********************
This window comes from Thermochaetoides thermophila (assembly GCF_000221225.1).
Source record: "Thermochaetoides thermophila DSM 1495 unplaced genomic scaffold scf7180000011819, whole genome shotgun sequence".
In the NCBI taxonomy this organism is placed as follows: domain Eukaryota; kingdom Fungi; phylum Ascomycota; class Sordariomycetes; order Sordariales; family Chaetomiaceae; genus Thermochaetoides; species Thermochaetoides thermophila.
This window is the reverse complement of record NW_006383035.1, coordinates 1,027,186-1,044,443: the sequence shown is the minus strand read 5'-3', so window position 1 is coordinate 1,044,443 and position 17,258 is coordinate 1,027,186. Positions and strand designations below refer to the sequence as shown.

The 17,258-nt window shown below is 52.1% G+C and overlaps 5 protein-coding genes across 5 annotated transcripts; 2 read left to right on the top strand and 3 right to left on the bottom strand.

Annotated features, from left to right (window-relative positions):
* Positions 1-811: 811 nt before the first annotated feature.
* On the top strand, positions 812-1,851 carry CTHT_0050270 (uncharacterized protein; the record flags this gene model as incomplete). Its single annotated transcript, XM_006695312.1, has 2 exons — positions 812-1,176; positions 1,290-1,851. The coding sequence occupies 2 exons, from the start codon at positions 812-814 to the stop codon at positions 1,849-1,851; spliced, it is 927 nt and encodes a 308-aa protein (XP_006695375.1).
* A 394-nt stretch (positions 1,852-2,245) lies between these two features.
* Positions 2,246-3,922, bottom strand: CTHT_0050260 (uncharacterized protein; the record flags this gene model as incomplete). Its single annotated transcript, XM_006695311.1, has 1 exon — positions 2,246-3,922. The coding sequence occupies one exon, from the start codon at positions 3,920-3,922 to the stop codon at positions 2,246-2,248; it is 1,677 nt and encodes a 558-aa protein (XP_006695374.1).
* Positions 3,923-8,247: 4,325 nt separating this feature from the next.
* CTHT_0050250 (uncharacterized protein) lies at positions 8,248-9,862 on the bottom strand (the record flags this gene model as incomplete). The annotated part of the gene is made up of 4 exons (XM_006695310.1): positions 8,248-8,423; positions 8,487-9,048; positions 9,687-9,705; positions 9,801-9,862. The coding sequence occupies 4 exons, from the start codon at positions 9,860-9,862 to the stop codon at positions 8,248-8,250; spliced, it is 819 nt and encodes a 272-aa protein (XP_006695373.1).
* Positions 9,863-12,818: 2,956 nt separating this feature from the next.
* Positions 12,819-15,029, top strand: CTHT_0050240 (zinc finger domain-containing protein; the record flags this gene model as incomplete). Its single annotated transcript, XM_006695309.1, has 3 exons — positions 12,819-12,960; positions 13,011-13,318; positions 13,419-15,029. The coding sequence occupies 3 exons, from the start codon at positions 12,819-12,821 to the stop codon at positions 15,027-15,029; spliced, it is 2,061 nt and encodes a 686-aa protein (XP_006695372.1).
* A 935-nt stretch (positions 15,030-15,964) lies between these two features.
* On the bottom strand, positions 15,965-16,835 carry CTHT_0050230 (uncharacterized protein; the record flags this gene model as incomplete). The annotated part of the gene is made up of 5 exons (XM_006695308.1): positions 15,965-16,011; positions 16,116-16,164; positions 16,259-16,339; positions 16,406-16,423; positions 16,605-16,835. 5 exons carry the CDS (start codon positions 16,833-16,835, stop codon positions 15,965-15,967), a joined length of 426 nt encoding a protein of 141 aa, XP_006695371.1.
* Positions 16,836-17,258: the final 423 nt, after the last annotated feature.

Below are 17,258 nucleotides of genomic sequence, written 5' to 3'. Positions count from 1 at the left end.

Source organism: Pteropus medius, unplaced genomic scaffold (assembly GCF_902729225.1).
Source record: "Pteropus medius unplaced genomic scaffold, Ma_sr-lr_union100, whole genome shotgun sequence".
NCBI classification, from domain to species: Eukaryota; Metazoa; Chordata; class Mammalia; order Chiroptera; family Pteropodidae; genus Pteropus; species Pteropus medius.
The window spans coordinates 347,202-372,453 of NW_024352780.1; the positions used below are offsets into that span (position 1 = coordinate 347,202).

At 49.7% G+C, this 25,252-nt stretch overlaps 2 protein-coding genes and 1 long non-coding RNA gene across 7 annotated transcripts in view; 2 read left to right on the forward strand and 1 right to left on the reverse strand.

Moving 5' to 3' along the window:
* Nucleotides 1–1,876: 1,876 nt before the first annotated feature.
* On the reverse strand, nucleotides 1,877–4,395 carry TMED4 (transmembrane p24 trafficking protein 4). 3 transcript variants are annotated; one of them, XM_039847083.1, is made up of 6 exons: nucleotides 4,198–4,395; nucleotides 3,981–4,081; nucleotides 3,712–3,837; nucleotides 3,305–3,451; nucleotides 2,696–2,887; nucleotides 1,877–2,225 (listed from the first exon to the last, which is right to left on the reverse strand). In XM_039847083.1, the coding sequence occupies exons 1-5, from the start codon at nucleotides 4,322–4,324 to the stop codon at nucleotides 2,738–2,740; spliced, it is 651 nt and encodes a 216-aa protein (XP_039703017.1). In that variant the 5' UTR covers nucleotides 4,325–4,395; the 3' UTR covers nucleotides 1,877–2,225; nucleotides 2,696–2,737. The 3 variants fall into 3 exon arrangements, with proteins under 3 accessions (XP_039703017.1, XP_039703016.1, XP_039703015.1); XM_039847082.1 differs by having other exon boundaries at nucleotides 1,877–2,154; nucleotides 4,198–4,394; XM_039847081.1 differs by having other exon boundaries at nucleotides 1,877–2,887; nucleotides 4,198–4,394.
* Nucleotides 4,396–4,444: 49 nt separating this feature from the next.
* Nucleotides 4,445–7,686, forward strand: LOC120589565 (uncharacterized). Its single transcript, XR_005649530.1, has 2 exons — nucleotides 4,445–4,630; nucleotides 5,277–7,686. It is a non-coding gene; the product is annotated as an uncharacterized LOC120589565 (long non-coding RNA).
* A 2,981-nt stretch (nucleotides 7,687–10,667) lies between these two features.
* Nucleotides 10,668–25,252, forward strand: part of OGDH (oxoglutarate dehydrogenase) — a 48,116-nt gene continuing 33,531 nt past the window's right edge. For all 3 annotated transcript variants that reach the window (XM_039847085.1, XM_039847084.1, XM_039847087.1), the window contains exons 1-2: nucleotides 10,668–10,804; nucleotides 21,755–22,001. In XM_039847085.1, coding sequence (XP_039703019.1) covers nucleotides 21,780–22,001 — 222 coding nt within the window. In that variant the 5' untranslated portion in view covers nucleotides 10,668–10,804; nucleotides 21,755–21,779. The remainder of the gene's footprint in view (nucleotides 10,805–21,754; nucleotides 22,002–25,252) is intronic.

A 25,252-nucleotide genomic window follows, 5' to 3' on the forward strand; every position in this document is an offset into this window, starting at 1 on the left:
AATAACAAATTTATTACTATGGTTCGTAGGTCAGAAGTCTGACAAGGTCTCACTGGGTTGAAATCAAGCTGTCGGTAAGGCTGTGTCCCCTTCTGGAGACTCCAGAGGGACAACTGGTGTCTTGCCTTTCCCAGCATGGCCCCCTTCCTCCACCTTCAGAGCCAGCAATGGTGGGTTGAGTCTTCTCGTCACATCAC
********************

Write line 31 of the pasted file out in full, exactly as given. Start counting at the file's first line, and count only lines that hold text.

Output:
A 25,252-nucleotide genomic window follows, 5' to 3' on the forward strand; every position in this document is an offset into this window, starting at 1 on the left: